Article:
Participants

Nineteen meditators (five men; mean age 43.26 ± 10.97)—who have been practicing meditation for at least 3 years, three times a week, 30 min minimum each session from different meditation traditions (zen, Kriya yoga and mindfulness of breathing)—and 14 non-meditators (three men; mean age 46.79 ± 8.27), with high level of education (18 meditators and 12 non-meditators with at least university degree), were scanned during fMRI in a SWCT block design paradigm, before and after a 7-day Zen meditation retreat (Sesshin). They were recruited from meditation centers and mailings sent to groups interested in the subject of meditation. A physician and a neuropsychologist were involved in the selection process, and after clinical evaluation and tests, the participants who presented neurological or psychiatric disorders or were not able to undergo MRI exams, were excluded.

Ethics Approval

The Hospital Israelita Albert Einstein Ethics Committee approved the study (approval number: 0214.0.028.000-07). The procedures were in accordance with the Declaration of Helsinki (1989), and the participants signed the informed consent before starting the tests.

Zen Meditation

Zen meditation trains attention by focusing body and mind in a mindful way. The purpose is to be present in the here and now. It emphasizes the direct experience of the ordinary activities (Austin, 2013).

The attentional family of meditation practices include FA and open monitoring practices (OM). Narrow attentional scope and one-pointed concentration on a single object (e.g., paying attention to the breath) characterizes FA, while OM involves the development of meta-awareness, without getting involved in one specific object. Instead, the attention involves whatever perceptions, emotions and thoughts in the field of awareness. Zen meditation is an OM technique and its challenge is to overcome mind-wandering or distractions, which happen when the attention is directed away from the field of awareness and the monitoring process (Dahl et al., 2015).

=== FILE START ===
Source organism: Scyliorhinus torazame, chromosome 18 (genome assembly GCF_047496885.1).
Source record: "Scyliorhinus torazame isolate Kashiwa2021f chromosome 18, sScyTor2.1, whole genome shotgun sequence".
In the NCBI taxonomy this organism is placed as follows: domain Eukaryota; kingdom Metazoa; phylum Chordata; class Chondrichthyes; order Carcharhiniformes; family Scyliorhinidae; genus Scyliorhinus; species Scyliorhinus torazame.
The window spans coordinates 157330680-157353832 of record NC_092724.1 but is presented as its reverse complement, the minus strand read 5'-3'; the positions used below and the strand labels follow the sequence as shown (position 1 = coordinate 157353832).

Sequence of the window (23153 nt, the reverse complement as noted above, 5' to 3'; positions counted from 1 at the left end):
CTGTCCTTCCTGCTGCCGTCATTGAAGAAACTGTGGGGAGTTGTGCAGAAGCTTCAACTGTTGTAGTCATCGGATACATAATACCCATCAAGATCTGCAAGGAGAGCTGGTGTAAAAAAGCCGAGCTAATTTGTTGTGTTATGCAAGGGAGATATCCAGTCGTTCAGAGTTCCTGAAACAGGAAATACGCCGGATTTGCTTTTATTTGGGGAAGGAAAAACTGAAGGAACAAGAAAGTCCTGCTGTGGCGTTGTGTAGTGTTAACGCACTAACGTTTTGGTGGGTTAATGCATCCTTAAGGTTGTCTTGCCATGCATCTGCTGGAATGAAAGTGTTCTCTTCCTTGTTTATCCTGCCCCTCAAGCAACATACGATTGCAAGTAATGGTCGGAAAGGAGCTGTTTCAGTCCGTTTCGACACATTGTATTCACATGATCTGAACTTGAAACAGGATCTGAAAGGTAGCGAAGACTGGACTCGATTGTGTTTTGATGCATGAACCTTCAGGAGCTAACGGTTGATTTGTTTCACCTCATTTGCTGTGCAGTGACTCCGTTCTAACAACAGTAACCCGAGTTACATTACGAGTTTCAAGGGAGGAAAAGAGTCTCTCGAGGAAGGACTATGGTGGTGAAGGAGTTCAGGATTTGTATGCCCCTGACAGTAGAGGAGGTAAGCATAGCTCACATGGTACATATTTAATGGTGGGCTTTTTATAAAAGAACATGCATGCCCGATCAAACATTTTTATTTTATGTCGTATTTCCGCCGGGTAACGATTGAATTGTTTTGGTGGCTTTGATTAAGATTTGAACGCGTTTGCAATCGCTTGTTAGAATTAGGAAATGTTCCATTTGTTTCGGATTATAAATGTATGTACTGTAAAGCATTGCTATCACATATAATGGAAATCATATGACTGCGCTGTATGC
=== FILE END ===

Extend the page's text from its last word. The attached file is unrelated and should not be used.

7-Day Zen Meditation Retreat (Sesshin)

During meditation sessions (zazen), participants were instructed to sit in an upright position, to avoid movements and just observe sensations, thoughts and any other experience (Austin, 2013). The eyes were open during the meditation practice.

Sitting meditation sessions (Zazen-Shikantaza) were alternated with slow walking meditation (kinhin). Participants were instructed to keep awareness and silence during all retreat time, even during meals and any other activity. The duration of the activities was almost 12 h a day. The retreat was conducted by the head of a Zen Center with decades of experience and who had received training in Japan for more than 15 years (Table 1).

TABLE 1
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Table 1. Daily retreat program activities.

Image Acquisition

The SWCT task was adapted to fMRI and the participants were evaluated in a block design. Image acquisition was performed in a 3.0T MR system—Siemens Tim Trio, 12ch head coil, with visual stimuli presentation via goggles (NNL systems) and participant responses were synchronized (NNL systems1). The fMRI acquisition was based on T2*-weighted echo planar (EPI) images for the whole brain. Acquisition parameters were EPI GRE T2*-BOLD PACE: TR = 2000 ms, TE = 50 ms, 32 slices, 3.3 mm of slice thickness, 0.5 mm of interslice gap, FOV = 200 mm, and matrix 64 × 64, 3 mm3 voxels, with 180 volumes. First four EPI volumes were discarded to prevent the period of stabilization of the signal. Each word stimulus was presented for 1 s interspersed by a fixation cross for 1 s. Total task time: 6 min.

fMRI Procedure

The SWCT task was administered over 6 min using a block design incorporating alternating incongruent, congruent and neutral conditions. The neutral condition was considered as the baseline condition. There were six blocks of each condition, with 10-word stimuli per block. Within each one of the blocks, each stimulus (i.e., word) was presented on a black background (duration 1000 ms), followed by a fixation cross (duration 1000 ms). Participants were instructed to communicate the color (red, blue or green) of single words presented in three conditions: congruent CON (same word-color), neutral NEU (words unrelated to any color) and incongruent INC (different word-color) by pressing one of three buttons. Blocks were presented in the sequence CON, NEU and INC (Figure 1).